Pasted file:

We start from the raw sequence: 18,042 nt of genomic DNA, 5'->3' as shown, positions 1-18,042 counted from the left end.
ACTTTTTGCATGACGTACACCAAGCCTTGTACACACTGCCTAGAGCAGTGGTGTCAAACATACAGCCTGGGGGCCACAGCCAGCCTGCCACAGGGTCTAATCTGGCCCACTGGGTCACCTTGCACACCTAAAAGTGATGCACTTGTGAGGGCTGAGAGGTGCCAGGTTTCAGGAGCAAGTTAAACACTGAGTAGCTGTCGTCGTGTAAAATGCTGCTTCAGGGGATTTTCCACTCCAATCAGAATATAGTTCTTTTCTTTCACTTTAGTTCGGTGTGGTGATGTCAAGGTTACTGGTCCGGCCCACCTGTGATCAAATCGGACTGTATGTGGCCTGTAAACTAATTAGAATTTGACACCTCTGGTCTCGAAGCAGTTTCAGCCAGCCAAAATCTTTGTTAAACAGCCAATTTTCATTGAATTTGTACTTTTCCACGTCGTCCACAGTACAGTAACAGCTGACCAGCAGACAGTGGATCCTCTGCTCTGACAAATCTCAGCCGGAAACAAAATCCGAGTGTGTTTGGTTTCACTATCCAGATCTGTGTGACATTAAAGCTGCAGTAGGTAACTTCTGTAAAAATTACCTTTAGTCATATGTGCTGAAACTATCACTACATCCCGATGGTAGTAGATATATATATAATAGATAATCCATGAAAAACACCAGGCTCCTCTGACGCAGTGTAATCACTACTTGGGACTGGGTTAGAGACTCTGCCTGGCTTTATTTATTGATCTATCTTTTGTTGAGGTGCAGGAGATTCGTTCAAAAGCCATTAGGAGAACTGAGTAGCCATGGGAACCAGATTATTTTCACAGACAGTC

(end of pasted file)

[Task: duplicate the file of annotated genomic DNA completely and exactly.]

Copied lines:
We start from the raw sequence: 18,042 nt of genomic DNA, 5'->3' as shown, positions 1-18,042 counted from the left end.
ACTTTTTGCATGACGTACACCAAGCCTTGTACACACTGCCTAGAGCAGTGGTGTCAAACATACAGCCTGGGGGCCACAGCCAGCCTGCCACAGGGTCTAATCTGGCCCACTGGGTCACCTTGCACACCTAAAAGTGATGCACTTGTGAGGGCTGAGAGGTGCCAGGTTTCAGGAGCAAGTTAAACACTGAGTAGCTGTCGTCGTGTAAAATGCTGCTTCAGGGGATTTTCCACTCCAATCAGAATATAGTTCTTTTCTTTCACTTTAGTTCGGTGTGGTGATGTCAAGGTTACTGGTCCGGCCCACCTGTGATCAAATCGGACTGTATGTGGCCTGTAAACTAATTAGAATTTGACACCTCTGGTCTCGAAGCAGTTTCAGCCAGCCAAAATCTTTGTTAAACAGCCAATTTTCATTGAATTTGTACTTTTCCACGTCGTCCACAGTACAGTAACAGCTGACCAGCAGACAGTGGATCCTCTGCTCTGACAAATCTCAGCCGGAAACAAAATCCGAGTGTGTTTGGTTTCACTATCCAGATCTGTGTGACATTAAAGCTGCAGTAGGTAACTTCTGTAAAAATTACCTTTAGTCATATGTGCTGAAACTATCACTACATCCCGATGGTAGTAGATATATATATAATAGATAATCCATGAAAAACACCAGGCTCCTCTGACGCAGTGTAATCACTACTTGGGACTGGGTTAGAGACTCTGCCTGGCTTTATTTATTGATCTATCTTTTGTTGAGGTGCAGGAGATTCGTTCAAAAGCCATTAGGAGAACTGAGTAGCCATGGGAACCAGATTATTTTCACAGACAGTC